|Tales of early RP history come to life
Norman Spivock’s written it all down - the hectic journey of seed farm to city
When you sit down at a coffee shop table with Norman Spivock and Pete Callinan, you learn more about early Rohnert Park beginnings than a bushel basket of bureaucratic documents, staff reports and useless trivia than three city halls can grind out in three months.
Spivock and Callinan, both in their early 80s, immediately fell into a sprightly conversation peppered with “Do you remember …?” and “I’ll never forget …,” incidents and anecdotes that spun out like acorns from a giant oak. Much of the story was all written down by Spivock.
He calls it “The Personal Side of Creating A City,” a 32-page, single-spaced, typed manuscript he’s whimsically sub-titled, “How Ignorance, Luck and Geniuses Create A City.”
He’s got the credentials. As an investor, land owner and developer on the Rohnert Seed Farm acreage, he had built the home in A Section that Pete Callinan and his family moved into for $13,500.
Talk about credentials! Callinan later became RP’s first mayor after the city was incorporated and then city manager for decades as the city expanded. His son, Joe Callinan, is currently mayor.
He looked at the site in 1952
It wasn’t even a city back then; only eager talk about adding a B Section under a loosely knit county umbrella called Community Services District (CSD). Its first members were Paul Golis and three seed farm workers.
Spivock was working for his father, an Oakland real estate office manager who had recently bought some land in Ukiah, He wanted his son to go up there and take a look at it. This was 1952 and involved a long drive, a ferry across from Richmond to San Rafael, and then another 90 miles north on a two-lane highway. (These were pre-bridge and pre-freeway days). He was very careful driving between Santa Rosa and Cotati, for the road was often flooded. It was OK for Rohnert’s seed farms, but precarious for cars.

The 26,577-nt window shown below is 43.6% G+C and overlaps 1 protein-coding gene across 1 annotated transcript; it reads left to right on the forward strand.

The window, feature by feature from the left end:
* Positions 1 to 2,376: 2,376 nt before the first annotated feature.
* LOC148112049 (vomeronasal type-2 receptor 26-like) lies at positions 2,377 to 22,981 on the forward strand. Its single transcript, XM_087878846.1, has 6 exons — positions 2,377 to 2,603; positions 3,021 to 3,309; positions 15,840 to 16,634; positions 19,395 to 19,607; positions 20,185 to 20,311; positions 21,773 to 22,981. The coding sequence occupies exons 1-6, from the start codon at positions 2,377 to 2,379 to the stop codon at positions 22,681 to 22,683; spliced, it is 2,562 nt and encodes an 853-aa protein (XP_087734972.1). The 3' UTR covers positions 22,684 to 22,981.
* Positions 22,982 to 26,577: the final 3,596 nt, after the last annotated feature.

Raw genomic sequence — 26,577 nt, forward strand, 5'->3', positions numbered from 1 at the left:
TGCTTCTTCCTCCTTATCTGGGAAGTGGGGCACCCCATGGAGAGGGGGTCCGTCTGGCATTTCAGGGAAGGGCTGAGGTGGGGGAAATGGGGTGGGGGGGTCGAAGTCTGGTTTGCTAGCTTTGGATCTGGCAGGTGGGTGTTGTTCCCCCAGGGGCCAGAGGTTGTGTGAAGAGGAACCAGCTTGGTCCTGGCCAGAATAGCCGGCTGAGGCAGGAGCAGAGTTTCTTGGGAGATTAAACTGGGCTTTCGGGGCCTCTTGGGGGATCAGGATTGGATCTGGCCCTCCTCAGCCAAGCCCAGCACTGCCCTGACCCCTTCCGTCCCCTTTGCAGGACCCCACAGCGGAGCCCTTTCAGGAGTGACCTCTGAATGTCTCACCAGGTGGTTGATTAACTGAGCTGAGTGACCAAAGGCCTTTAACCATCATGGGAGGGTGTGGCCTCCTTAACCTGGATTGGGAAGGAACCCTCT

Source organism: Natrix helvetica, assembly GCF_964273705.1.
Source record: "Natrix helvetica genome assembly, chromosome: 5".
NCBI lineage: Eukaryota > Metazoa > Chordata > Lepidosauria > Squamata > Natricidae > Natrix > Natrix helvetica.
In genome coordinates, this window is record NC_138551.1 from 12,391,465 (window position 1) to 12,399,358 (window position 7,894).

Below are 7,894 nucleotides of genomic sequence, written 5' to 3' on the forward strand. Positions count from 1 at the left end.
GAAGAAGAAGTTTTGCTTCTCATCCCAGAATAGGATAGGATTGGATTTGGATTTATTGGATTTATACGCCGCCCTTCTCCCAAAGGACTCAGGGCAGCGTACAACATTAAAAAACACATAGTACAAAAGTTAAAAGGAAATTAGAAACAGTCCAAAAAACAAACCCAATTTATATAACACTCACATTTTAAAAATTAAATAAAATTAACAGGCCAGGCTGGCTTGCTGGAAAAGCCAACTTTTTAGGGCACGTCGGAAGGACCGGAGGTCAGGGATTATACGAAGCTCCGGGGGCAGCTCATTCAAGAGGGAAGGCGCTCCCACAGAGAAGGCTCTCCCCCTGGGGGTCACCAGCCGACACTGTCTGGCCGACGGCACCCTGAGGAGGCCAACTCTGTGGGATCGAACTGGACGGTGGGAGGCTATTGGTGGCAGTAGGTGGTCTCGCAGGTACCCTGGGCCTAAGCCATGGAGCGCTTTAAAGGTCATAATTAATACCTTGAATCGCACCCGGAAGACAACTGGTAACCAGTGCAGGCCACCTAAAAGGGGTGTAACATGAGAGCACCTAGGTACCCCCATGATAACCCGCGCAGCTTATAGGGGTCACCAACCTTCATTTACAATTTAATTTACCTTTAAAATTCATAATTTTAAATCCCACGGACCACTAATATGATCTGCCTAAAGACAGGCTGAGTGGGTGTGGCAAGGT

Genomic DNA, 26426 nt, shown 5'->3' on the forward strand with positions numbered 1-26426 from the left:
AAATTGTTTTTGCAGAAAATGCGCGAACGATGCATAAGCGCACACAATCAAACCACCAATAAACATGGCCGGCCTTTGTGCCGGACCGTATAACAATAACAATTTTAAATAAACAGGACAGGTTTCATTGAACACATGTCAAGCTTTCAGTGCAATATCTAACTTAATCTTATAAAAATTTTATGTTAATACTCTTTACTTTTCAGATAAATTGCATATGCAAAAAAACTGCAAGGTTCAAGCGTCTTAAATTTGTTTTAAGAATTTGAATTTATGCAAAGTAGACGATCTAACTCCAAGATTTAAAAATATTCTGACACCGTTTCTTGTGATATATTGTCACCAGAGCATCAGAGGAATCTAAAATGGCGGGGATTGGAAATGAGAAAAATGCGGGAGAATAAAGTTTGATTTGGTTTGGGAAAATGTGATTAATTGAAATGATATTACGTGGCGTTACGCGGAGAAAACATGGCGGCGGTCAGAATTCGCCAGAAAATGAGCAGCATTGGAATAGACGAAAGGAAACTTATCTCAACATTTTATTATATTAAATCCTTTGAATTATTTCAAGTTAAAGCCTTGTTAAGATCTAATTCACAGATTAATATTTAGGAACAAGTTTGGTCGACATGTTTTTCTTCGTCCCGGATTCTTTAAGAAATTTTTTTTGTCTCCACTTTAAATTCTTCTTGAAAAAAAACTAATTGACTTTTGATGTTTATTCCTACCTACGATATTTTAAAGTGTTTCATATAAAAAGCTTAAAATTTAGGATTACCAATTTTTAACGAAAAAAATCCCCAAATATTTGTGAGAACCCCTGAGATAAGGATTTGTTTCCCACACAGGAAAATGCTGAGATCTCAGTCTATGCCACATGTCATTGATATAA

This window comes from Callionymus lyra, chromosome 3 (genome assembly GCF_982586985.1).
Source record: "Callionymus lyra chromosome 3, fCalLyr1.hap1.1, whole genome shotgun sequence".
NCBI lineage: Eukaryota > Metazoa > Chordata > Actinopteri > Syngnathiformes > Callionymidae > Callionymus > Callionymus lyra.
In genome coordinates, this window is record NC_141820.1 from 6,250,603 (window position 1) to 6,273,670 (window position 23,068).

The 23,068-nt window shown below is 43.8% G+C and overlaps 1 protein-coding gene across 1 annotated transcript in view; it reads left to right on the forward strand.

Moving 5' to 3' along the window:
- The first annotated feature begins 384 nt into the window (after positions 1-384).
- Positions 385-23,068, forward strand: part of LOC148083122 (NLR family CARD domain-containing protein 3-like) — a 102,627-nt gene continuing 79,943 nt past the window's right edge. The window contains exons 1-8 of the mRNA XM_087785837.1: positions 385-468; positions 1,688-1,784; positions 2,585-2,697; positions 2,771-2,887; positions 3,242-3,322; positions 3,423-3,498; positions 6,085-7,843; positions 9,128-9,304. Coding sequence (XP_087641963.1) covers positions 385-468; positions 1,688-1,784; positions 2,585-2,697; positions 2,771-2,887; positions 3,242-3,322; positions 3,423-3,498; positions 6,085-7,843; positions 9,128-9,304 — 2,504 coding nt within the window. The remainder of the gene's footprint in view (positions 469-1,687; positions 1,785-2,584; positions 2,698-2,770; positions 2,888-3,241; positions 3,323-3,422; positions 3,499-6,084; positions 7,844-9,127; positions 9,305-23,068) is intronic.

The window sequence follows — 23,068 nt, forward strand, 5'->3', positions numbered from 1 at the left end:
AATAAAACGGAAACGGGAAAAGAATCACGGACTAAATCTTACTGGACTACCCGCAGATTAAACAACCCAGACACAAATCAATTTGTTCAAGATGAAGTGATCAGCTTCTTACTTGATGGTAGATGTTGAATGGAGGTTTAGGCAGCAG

Spivock also got in touch with some real estate people whom he called “the band of eight,” who were planning to buy Rohnert Seed Farms and build a small city on this often-flooded land.
Leaders of this octet were two lawyers, Maurice Fredericks and Paul Golis. Also included were Hal Cohen, Ben Oretsky, and others like C.C. “Tex” Carley who “owned or managed” 580 acres next to the Rohnert’s 2,600 acres.
Golis drove creation of city
Golis was leader of this group. “I can say at the time Paul Golis wanted to build a city that would provide houses to low-income families,” Spivock wrote in his autobiography. “He (Golis) would rather be a Supreme Court Justice than President. He was dynamic, tireless and drove the creation of the city.
The total project was 3,180 acres…between Snyder Lane and the railroad tracks was Carley’s 580 acres.”
The land was bought with options attached by the “band of eight” headed by Golis. “They needed homebuilders.
“Money, I later learned, is what they needed most,” Spivock wrote. “I proceeded to get more involved with the project. My attitude was that if these guys could provide an endless supply of (building) lots, I wanted to get a good share of them because getting a constant supply of lots is a major problem in the subdivision homebuilding business. Little did I know what I was getting myself into.”
Spivock – financing guide
Little did he know, is right. Spivock invested in this new company to get an inside view of its operations. Golis had helped form the CSD, a legal entity with power to issue tax-free bonds and Spivock with his background became a major part of securing bond revenues for homebuilders. In a sense, he became what they call now, “chief financial officer,” although he never bore the title.
Spivock also bought out “fringe members” of the board of eight. “It soon became Paul Golis and me. Maurice Fredericks was always there to support Paul and me.” He also did a good share of the work to get approvals from the Federal Housing Administration and the Veterans Administration to supply low-cost home loans to buyers. Additional necessary help was supplied by the state’s highway engineers and hydrologists, who shifted the course of Laguna de Santa Rosa so the annual flooding of the area was virtually eliminated.